Prunus padus
Native (Deciduous) (flowers May-June)

This is a shrub or tree up to about fifteen metres tall but usually rather less, whose brown peeling bark has a strong unpleasant smell. Its leaves are sixty to one hundred millimetres long, from oval to lanceolate in shape and with finely toothed edges, and are hairless or with white hair tufts along the leaf midrib underneath. The arrangement of the flowers in long, usually hanging or drooping heads (called racemes) makes this species easy to recognise. Flowers are fifteen millimetres across, white and with a scent of almonds. Fruits are small, six to eight millimetres, almost round and shiny black in colour.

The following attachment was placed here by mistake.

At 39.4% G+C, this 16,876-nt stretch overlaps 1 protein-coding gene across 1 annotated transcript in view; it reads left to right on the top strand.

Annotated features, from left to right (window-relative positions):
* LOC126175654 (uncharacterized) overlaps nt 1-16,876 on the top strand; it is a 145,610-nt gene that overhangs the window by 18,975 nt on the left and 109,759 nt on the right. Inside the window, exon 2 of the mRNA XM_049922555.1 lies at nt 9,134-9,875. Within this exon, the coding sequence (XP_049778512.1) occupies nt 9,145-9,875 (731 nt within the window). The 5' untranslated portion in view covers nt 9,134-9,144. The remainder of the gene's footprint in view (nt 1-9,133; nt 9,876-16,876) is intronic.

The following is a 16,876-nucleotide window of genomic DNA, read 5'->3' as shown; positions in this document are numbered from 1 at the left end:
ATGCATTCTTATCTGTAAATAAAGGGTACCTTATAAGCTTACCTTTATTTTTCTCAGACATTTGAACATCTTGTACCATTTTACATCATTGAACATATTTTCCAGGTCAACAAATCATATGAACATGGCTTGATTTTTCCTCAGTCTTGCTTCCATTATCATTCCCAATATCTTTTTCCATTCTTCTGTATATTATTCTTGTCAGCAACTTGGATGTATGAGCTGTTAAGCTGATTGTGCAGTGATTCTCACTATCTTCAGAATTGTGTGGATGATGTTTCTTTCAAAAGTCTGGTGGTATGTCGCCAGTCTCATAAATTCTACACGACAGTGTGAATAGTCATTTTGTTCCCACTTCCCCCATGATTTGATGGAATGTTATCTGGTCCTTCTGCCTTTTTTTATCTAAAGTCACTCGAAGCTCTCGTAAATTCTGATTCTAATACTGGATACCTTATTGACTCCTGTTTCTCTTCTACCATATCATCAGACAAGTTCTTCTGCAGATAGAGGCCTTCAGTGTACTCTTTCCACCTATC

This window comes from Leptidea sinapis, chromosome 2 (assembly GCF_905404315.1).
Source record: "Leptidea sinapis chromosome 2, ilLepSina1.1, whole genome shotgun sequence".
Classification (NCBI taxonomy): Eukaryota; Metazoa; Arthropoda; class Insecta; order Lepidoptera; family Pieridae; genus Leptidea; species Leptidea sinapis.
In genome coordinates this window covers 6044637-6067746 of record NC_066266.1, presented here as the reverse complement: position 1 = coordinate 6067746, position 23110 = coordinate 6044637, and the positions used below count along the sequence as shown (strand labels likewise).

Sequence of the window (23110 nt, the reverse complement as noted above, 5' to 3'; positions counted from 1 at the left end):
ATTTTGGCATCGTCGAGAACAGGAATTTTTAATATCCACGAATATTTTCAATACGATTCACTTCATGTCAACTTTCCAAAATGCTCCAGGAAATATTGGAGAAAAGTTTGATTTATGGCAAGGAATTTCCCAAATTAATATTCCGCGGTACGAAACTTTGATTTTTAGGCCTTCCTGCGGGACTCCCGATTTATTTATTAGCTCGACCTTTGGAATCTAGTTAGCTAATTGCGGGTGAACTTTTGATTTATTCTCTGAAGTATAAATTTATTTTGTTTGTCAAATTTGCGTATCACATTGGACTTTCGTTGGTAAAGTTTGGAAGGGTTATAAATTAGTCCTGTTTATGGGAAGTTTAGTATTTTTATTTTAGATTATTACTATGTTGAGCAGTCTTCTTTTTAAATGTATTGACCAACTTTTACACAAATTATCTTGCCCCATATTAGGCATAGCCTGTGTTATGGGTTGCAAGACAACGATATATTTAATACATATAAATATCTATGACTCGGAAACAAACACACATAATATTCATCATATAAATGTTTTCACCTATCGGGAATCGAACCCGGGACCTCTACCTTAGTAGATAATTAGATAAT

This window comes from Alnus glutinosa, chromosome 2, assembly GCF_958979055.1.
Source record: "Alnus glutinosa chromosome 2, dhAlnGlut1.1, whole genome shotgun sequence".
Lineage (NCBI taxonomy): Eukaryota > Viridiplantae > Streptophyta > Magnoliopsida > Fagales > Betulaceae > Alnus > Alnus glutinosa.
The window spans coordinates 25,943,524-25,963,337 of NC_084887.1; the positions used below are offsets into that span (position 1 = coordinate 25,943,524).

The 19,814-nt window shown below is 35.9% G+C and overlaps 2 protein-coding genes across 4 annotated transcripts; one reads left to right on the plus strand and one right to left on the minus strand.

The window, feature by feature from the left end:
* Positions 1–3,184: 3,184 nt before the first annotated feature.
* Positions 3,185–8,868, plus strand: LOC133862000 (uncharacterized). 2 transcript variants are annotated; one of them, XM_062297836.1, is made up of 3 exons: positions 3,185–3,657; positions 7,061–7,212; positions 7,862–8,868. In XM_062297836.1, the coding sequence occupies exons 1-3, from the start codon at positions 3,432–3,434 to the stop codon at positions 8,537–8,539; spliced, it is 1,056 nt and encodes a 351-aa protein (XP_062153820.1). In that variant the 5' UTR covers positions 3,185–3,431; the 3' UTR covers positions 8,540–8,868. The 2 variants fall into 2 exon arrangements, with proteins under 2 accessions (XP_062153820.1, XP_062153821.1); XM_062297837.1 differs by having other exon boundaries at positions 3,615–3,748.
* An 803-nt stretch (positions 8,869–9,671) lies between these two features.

The bird cherry is quite rare in Ireland although widely distributed. It is located frequently in parts of the north-west, growing in woods and thickets, especially on damp soils in rocky places. Outside Ireland it occurs throughout Europe and is found across Asia to the Himalayas. It is widely planted for ornament and a number of cultivated forms are grown, one with semi-double flowers and another with purple leaves and pale pink flowers.